California Republican Randy "Duke" Cunningham pleaded guilty to accepting over $2 million in bribes unrelated to Abramoff. Pennsylvania Rep. Don Sherwood admitted to an extramarital affair and his mistress accused him of abuse. FBI agents raided fellow Pennsylvania Republican Curt Weldon ’s daughter’s home and other locations to determine whether the congressman improperly used his position. Federal authorities opened an investigation into Arizona Republican Rick Renzi’s finances just weeks before Election Day.
And finally, in late September, Foley resigned his Florida seat after news reports disclosed sexually explicit messages he sent to teenage boys who had served as House pages and the story enveloped the House GOP leadership. (Foley was never charged with a crime.)
Are Brown and Fattah’s troubles enough for Republicans to start building a narrative?
“These guys are not Tom DeLay. They are two-bit players on their way out,” remarked one Democratic strategist who rode the wave of the 2006 cycle in which Democrats gained 31 seats and made Nancy Pelosi the first woman speaker of the House.
“If it was a bigger narrative that ensnared more members, it would be a bigger story,” explained the source, who pointed out that the “Culture of Corruption” narrative was particularly effective in 2006 because it involved members of the GOP leadership.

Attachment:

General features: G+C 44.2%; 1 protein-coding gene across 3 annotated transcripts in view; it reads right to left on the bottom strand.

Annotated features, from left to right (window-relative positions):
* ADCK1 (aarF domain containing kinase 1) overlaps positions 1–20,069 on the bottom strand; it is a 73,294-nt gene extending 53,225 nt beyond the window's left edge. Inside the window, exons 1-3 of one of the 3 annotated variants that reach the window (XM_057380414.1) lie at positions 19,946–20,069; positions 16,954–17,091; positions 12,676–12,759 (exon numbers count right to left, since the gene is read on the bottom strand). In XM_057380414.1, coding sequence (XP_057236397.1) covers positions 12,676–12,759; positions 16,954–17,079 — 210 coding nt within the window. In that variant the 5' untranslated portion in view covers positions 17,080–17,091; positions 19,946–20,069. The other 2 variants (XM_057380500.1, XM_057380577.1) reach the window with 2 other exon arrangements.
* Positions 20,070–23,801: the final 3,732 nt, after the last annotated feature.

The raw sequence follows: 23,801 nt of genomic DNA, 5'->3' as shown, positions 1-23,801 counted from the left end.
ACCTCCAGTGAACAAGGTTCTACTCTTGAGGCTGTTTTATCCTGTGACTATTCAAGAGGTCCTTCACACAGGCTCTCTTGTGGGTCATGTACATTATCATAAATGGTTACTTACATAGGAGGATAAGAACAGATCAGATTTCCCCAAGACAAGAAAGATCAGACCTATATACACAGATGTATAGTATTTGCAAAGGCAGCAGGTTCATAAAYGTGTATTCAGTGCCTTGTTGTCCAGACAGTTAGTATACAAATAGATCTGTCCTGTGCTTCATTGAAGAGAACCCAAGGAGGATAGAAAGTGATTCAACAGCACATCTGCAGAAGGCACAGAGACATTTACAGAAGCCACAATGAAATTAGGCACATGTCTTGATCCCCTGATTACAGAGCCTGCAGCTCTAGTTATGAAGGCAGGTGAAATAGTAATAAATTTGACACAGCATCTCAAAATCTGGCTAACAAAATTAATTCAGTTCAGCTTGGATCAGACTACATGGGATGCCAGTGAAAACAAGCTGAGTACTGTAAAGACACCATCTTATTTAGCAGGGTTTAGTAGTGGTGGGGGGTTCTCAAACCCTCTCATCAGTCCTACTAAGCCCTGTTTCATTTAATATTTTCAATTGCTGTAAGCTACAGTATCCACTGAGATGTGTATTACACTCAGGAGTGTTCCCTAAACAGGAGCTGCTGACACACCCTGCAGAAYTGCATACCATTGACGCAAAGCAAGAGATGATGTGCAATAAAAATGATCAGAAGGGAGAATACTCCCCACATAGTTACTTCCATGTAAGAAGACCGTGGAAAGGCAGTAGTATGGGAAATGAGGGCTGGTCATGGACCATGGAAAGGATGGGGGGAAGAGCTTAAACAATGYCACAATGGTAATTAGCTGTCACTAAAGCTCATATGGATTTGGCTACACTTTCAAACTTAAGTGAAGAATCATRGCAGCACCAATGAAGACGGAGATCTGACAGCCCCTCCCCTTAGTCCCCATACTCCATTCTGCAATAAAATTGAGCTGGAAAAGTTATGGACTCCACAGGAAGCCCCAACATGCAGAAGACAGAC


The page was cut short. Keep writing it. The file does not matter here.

But the entirety of the Democratic message was greater than the sum of its parts (Cunningham, Sherwood, Weldon, Ney and Renzi were not household names) and the Foley scandal was magnified by the months of work Democrats had invested in their messaging.
Looking ahead, it remains to be seen whether Republicans will expand their message beyond Clinton’s private email server. “It’s a good narrative,” McElwain added, “Hillary Clinton and the House Democrats don’t think the rules apply to them.”
Democrats can’t be comfortable with the indictments, but Republicans don’t have much time (Democrats started their messaging effort nearly a year before the 2006 elections) and they’ll need at least a few more isolated incidents (or more) to fuel the narrative.